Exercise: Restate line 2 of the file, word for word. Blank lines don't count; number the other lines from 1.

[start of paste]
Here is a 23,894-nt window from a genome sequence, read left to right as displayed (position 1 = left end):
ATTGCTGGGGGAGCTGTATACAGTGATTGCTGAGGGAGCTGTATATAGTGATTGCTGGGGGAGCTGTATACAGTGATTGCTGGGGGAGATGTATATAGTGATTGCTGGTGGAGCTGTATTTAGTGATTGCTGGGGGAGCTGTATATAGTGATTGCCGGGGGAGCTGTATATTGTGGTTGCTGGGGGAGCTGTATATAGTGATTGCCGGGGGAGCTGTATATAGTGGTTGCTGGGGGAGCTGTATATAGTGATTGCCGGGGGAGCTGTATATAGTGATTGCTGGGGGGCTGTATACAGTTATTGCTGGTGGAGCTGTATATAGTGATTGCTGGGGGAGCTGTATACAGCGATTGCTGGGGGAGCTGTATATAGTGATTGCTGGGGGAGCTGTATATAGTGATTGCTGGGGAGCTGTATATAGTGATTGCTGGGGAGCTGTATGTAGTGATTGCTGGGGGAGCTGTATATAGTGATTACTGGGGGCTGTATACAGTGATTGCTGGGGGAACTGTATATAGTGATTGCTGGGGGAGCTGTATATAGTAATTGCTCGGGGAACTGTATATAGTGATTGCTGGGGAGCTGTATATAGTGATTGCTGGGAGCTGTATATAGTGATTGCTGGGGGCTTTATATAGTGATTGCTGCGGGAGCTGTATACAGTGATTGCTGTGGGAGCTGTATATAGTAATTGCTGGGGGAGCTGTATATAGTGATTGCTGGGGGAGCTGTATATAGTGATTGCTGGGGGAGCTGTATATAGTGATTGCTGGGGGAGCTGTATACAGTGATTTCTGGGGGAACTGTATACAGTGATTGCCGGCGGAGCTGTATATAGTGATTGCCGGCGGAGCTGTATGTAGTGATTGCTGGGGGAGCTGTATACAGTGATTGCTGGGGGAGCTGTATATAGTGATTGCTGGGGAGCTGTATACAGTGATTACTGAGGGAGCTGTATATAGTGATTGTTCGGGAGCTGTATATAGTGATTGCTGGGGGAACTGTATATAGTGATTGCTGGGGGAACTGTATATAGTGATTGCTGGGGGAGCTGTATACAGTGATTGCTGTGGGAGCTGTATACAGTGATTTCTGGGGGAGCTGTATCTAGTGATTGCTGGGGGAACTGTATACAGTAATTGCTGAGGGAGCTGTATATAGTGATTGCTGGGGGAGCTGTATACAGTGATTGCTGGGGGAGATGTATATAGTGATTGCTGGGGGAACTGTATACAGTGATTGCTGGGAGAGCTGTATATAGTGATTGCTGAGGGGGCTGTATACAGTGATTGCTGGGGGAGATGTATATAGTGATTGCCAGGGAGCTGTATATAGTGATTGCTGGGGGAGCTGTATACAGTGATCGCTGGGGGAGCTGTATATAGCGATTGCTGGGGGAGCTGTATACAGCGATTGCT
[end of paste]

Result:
ATTGCTGGGGGAGCTGTATACAGTGATTGCTGAGGGAGCTGTATATAGTGATTGCTGGGGGAGCTGTATACAGTGATTGCTGGGGGAGATGTATATAGTGATTGCTGGTGGAGCTGTATTTAGTGATTGCTGGGGGAGCTGTATATAGTGATTGCCGGGGGAGCTGTATATTGTGGTTGCTGGGGGAGCTGTATATAGTGATTGCCGGGGGAGCTGTATATAGTGGTTGCTGGGGGAGCTGTATATAGTGATTGCCGGGGGAGCTGTATATAGTGATTGCTGGGGGGCTGTATACAGTTATTGCTGGTGGAGCTGTATATAGTGATTGCTGGGGGAGCTGTATACAGCGATTGCTGGGGGAGCTGTATATAGTGATTGCTGGGGGAGCTGTATATAGTGATTGCTGGGGAGCTGTATATAGTGATTGCTGGGGAGCTGTATGTAGTGATTGCTGGGGGAGCTGTATATAGTGATTACTGGGGGCTGTATACAGTGATTGCTGGGGGAACTGTATATAGTGATTGCTGGGGGAGCTGTATATAGTAATTGCTCGGGGAACTGTATATAGTGATTGCTGGGGAGCTGTATATAGTGATTGCTGGGAGCTGTATATAGTGATTGCTGGGGGCTTTATATAGTGATTGCTGCGGGAGCTGTATACAGTGATTGCTGTGGGAGCTGTATATAGTAATTGCTGGGGGAGCTGTATATAGTGATTGCTGGGGGAGCTGTATATAGTGATTGCTGGGGGAGCTGTATATAGTGATTGCTGGGGGAGCTGTATACAGTGATTTCTGGGGGAACTGTATACAGTGATTGCCGGCGGAGCTGTATATAGTGATTGCCGGCGGAGCTGTATGTAGTGATTGCTGGGGGAGCTGTATACAGTGATTGCTGGGGGAGCTGTATATAGTGATTGCTGGGGAGCTGTATACAGTGATTACTGAGGGAGCTGTATATAGTGATTGTTCGGGAGCTGTATATAGTGATTGCTGGGGGAACTGTATATAGTGATTGCTGGGGGAACTGTATATAGTGATTGCTGGGGGAGCTGTATACAGTGATTGCTGTGGGAGCTGTATACAGTGATTTCTGGGGGAGCTGTATCTAGTGATTGCTGGGGGAACTGTATACAGTAATTGCTGAGGGAGCTGTATATAGTGATTGCTGGGGGAGCTGTATACAGTGATTGCTGGGGGAGATGTATATAGTGATTGCTGGGGGAACTGTATACAGTGATTGCTGGGAGAGCTGTATATAGTGATTGCTGAGGGGGCTGTATACAGTGATTGCTGGGGGAGATGTATATAGTGATTGCCAGGGAGCTGTATATAGTGATTGCTGGGGGAGCTGTATACAGTGATCGCTGGGGGAGCTGTATATAGCGATTGCTGGGGGAGCTGTATACAGCGATTGCT